Live Stream
Radio Ndarason Internationale


Empty tummy, empty head

27 May 2021
Reading time: 3 minutes

The federal government in Nigeria is “repackaging” the country’s school-feeding programme, believing that no child can learn effectively on an empty stomach.

It is hoped that the revised programme would entice children to attend classes. Because of extreme poverty, in many cases, it could be the only food the children might have that day.

Sony Echono, the permanent secretary of the Federal Ministry of Education, said by repackaging the feeding programme it would reach more pupils and ensure the country’s children would have the best form of education.

It would also enable children to focus on their work without suffering from hunger pangs.

The Nigerian Home Grown School Feeding Programme was initiated to improve the health and educational outcomes of public primary school pupils, serving them with food that was locally grown by smallholder farmers. It was offered to children from primary one to primary four, providing them with nutritious mid-day meals on every school day.

It was also aimed at improving school enrolment and attendance.

In an interview with the News Agency of Nigeria on Monday, May 24, Echono said although the programme was under the supervision and control of the humanitarian affairs, disaster management and social development ministry, the education ministry was collaborating with it to deliver the best outcomes.

“The school feeding programme is being repackaged to make it more focused and to have more impact,” he said.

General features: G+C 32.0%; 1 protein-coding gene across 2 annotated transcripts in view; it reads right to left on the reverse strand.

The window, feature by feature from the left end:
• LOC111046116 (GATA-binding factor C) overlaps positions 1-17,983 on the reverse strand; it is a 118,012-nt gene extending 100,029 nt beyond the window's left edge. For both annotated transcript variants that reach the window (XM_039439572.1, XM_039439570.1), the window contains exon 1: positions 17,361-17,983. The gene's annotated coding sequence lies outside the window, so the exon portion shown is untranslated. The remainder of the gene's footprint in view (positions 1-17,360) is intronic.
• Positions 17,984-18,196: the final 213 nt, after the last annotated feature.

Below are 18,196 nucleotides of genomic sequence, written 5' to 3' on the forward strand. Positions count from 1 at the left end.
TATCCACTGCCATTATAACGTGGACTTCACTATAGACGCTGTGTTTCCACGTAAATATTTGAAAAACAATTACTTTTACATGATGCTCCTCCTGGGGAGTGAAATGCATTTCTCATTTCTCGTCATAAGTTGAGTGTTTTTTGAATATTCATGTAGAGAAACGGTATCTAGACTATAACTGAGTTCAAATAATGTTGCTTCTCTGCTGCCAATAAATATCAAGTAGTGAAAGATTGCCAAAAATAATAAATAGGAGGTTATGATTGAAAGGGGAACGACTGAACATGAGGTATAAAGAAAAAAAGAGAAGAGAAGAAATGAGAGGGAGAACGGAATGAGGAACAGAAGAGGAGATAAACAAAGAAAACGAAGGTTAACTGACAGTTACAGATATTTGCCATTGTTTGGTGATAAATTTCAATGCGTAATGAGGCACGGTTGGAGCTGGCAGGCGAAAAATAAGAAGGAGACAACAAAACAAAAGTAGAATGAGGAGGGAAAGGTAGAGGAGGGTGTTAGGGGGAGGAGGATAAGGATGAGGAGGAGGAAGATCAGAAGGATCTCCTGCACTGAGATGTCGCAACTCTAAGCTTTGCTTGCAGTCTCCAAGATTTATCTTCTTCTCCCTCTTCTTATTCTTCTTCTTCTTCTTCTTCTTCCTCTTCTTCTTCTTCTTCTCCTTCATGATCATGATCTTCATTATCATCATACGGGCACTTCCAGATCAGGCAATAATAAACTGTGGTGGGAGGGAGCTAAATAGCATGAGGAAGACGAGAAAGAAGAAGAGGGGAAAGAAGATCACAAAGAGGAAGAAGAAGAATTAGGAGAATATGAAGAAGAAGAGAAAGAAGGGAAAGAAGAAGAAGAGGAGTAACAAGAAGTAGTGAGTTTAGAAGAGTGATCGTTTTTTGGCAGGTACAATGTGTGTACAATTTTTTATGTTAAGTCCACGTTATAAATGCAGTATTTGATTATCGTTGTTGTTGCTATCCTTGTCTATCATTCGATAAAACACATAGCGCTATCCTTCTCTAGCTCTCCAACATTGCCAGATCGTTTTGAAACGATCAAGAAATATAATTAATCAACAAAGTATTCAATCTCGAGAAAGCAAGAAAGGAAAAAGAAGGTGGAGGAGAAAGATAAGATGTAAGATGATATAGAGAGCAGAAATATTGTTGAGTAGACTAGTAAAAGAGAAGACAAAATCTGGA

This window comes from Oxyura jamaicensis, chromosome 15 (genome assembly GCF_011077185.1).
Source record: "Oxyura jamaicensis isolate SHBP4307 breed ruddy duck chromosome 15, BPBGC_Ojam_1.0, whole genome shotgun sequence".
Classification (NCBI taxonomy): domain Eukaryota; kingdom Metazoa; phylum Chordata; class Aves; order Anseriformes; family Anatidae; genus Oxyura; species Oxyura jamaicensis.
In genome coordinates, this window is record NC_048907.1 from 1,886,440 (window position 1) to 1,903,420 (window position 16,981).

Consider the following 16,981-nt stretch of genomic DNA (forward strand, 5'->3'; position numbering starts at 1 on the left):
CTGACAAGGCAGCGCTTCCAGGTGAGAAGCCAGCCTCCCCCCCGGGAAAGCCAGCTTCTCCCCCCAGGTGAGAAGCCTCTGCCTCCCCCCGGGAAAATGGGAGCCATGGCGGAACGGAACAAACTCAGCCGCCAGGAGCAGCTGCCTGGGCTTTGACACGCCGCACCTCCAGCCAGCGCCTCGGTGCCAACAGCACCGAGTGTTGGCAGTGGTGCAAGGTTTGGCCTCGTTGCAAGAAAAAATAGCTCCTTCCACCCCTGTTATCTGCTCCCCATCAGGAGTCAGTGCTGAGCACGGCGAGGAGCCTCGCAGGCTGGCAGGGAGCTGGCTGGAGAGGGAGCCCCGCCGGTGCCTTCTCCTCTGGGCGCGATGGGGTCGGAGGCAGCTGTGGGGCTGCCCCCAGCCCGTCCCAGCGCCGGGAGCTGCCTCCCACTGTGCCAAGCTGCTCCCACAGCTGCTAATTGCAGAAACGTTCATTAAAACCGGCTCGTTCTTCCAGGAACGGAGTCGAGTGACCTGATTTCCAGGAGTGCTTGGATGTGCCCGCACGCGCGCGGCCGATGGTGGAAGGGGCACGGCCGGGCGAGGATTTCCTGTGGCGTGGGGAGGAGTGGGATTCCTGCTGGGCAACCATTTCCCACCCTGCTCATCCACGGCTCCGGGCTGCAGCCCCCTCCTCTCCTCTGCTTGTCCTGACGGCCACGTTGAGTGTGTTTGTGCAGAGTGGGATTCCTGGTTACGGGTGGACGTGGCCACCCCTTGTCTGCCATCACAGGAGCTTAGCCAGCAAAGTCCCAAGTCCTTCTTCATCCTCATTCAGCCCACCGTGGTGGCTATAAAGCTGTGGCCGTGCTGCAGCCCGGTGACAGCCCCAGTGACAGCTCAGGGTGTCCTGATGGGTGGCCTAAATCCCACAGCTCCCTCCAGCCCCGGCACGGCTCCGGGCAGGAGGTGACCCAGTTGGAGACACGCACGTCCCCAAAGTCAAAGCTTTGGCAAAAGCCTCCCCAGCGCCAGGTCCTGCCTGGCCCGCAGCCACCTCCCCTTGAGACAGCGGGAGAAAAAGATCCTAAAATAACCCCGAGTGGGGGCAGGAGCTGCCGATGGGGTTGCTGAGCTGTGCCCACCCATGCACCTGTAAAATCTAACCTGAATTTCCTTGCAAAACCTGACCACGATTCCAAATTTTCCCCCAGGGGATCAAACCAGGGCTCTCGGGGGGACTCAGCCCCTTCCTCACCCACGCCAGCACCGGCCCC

The Child and Family Foundation said empty tummies resulted in empty heads. “If the brain is not supplied with sufficient nutrients, then its entire development is affected. The ability to learn is therefore compromised. And, by extension, a successful school career is endangered.”

The food programme that was offered by many schools in Maiduguri did not only entice children to attend classes, it was also sometimes the only meal a child received for the day.

Mohammed Mustapha, a teacher at Budum Primary School in Maiduguri, said the programme had motivated many pupils to attend classes.

Mustapha said children would not learn anything if they were hungry.

He said it was imperative for the government to resume the programme. Many children had dropped out of school because the programme had stopped.

Maryam Abbagana, a pupil of Yemi Osinbajo Primary in Maiduguri, said the school had stopped the programme in February. She wished the government would continue the programme, saying it would entice more children to attend school.

Falmata Wakil, a pupil at Budum Primary School, said she had been given food at school until the programme stopped three months ago.

Isa Mustapha, another pupil of Budum Primary School, said that until it had ended, the school had given them an egg and jollof rice every school day.

  • In January President Muhammadu Buhari approved the extension of the school feeding programme to Almajiri schools and for other children in non-conventional education settings.


About the author

Elvis Mugisha